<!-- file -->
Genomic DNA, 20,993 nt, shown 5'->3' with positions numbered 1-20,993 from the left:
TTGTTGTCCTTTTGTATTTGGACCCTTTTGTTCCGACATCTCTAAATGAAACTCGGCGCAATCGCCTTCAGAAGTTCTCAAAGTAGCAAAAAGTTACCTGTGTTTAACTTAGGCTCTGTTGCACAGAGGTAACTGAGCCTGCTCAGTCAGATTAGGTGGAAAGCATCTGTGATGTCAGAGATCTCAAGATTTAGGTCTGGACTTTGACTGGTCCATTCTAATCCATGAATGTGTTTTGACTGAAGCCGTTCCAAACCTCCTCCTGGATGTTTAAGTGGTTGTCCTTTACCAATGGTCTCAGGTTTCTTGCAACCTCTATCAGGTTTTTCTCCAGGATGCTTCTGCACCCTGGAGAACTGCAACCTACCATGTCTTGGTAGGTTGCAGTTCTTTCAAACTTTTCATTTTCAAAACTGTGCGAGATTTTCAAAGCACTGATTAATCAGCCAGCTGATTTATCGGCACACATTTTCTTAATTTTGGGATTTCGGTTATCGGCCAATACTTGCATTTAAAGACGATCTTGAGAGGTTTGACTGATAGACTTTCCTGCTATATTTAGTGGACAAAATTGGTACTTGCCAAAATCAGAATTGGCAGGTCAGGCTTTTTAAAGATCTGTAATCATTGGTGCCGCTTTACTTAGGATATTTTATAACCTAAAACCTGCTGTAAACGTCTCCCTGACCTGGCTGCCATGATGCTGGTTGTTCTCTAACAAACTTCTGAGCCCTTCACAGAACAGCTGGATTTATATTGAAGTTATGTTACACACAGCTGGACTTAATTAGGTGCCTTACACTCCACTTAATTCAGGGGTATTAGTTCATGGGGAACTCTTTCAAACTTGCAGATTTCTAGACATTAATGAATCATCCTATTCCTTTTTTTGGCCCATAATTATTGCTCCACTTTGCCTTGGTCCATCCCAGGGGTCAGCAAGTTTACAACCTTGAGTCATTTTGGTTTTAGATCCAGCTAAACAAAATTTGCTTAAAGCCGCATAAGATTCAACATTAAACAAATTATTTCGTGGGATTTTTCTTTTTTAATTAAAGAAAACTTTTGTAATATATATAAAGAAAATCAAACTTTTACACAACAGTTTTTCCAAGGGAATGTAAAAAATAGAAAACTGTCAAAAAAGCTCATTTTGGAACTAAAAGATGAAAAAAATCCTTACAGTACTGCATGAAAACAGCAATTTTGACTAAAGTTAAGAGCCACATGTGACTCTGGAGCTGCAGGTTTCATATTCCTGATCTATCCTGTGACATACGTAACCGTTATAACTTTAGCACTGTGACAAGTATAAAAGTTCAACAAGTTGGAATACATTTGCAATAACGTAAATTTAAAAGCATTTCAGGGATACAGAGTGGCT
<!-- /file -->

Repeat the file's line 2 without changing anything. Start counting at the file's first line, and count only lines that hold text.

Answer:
TTGTTGTCCTTTTGTATTTGGACCCTTTTGTTCCGACATCTCTAAATGAAACTCGGCGCAATCGCCTTCAGAAGTTCTCAAAGTAGCAAAAAGTTACCTGTGTTTAACTTAGGCTCTGTTGCACAGAGGTAACTGAGCCTGCTCAGTCAGATTAGGTGGAAAGCATCTGTGATGTCAGAGATCTCAAGATTTAGGTCTGGACTTTGACTGGTCCATTCTAATCCATGAATGTGTTTTGACTGAAGCCGTTCCAAACCTCCTCCTGGATGTTTAAGTGGTTGTCCTTTACCAATGGTCTCAGGTTTCTTGCAACCTCTATCAGGTTTTTCTCCAGGATGCTTCTGCACCCTGGAGAACTGCAACCTACCATGTCTTGGTAGGTTGCAGTTCTTTCAAACTTTTCATTTTCAAAACTGTGCGAGATTTTCAAAGCACTGATTAATCAGCCAGCTGATTTATCGGCACACATTTTCTTAATTTTGGGATTTCGGTTATCGGCCAATACTTGCATTTAAAGACGATCTTGAGAGGTTTGACTGATAGACTTTCCTGCTATATTTAGTGGACAAAATTGGTACTTGCCAAAATCAGAATTGGCAGGTCAGGCTTTTTAAAGATCTGTAATCATTGGTGCCGCTTTACTTAGGATATTTTATAACCTAAAACCTGCTGTAAACGTCTCCCTGACCTGGCTGCCATGATGCTGGTTGTTCTCTAACAAACTTCTGAGCCCTTCACAGAACAGCTGGATTTATATTGAAGTTATGTTACACACAGCTGGACTTAATTAGGTGCCTTACACTCCACTTAATTCAGGGGTATTAGTTCATGGGGAACTCTTTCAAACTTGCAGATTTCTAGACATTAATGAATCATCCTATTCCTTTTTTTGGCCCATAATTATTGCTCCACTTTGCCTTGGTCCATCCCAGGGGTCAGCAAGTTTACAACCTTGAGTCATTTTGGTTTTAGATCCAGCTAAACAAAATTTGCTTAAAGCCGCATAAGATTCAACATTAAACAAATTATTTCGTGGGATTTTTCTTTTTTAATTAAAGAAAACTTTTGTAATATATATAAAGAAAATCAAACTTTTACACAACAGTTTTTCCAAGGGAATGTAAAAAATAGAAAACTGTCAAAAAAGCTCATTTTGGAACTAAAAGATGAAAAAAATCCTTACAGTACTGCATGAAAACAGCAATTTTGACTAAAGTTAAGAGCCACATGTGACTCTGGAGCTGCAGGTTTCATATTCCTGATCTATCCTGTGACATACGTAACCGTTATAACTTTAGCACTGTGACAAGTATAAAAGTTCAACAAGTTGGAATACATTTGCAATAACGTAAATTTAAAAGCATTTCAGGGATACAGAGTGGCT